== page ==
Transportation engineers monitoring bridges at risk during flood situations are getting a helping hand with locally focused weather forecasting, Web bots that troll automatically for targeted information and software that assesses the data to send alerts when preset conditions are met.

SCOURWATCH Raises alarm when waters rise.

"It’s helping us get out of the barn faster," says Peter Weykamp, bridge maintenance program engineer with the New York State Dept. of Transportation. Because of improved forecasting, engineers can concentrate on specific bridges and water courses instead of whole counties during floods. With the automatic notification systems, everyone who should be advised receives the alerts as they go out.

Scour undermines foundations. A 1997 study by the Trans-portation Research Board said there are 488,750 bridges over streams and rivers in the U.S. It set the annual cost for scour-related bridge failures at $30 million.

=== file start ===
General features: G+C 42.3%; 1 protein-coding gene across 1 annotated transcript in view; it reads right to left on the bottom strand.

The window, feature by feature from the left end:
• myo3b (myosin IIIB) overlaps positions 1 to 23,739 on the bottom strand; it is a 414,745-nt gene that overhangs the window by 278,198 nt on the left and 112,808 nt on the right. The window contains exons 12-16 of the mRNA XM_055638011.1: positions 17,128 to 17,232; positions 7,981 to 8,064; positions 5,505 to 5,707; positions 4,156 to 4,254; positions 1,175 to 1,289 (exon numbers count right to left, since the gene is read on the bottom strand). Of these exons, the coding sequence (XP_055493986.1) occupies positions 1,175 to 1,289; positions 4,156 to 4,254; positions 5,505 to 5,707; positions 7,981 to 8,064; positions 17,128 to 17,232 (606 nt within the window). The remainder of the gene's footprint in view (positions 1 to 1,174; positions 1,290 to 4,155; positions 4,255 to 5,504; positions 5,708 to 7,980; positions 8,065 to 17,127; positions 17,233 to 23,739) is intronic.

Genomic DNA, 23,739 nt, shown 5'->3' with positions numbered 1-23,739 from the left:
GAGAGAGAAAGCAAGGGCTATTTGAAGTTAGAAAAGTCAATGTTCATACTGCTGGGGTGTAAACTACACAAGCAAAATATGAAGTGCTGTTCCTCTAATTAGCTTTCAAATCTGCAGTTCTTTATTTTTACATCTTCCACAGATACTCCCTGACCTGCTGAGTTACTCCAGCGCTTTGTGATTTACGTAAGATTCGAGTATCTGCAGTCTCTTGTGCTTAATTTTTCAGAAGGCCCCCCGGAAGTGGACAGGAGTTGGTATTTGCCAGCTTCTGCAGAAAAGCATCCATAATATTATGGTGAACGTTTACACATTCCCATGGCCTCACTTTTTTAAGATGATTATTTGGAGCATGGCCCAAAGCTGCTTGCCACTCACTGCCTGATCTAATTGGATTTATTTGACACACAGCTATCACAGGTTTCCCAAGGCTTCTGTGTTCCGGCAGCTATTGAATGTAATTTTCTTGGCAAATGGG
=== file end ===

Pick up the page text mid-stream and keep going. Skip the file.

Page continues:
Creating practical devices to monitor scour has proven elusive. As an alternative, engineers are trying to predict more accurately which specific bridges are threatened and send inspectors to them even before waters rise.

NYSDOT uses the services of USEngineering Solutions Corp., West Hartford, Conn., which has been inventing systems to tie localized weather and bridge data together.

Its product, ScourWatch, collects stream and weather data for clients from the Internet and matches it against the customer’s bridge data.

Each bridge is given a particular flood stage and flow-rate threshold that is used to automatically trigger e-mail, beeper or telephone alerts to engineers when scouring conditions threaten the bridge. A new option also can push relevant structural data to inspectors in the field.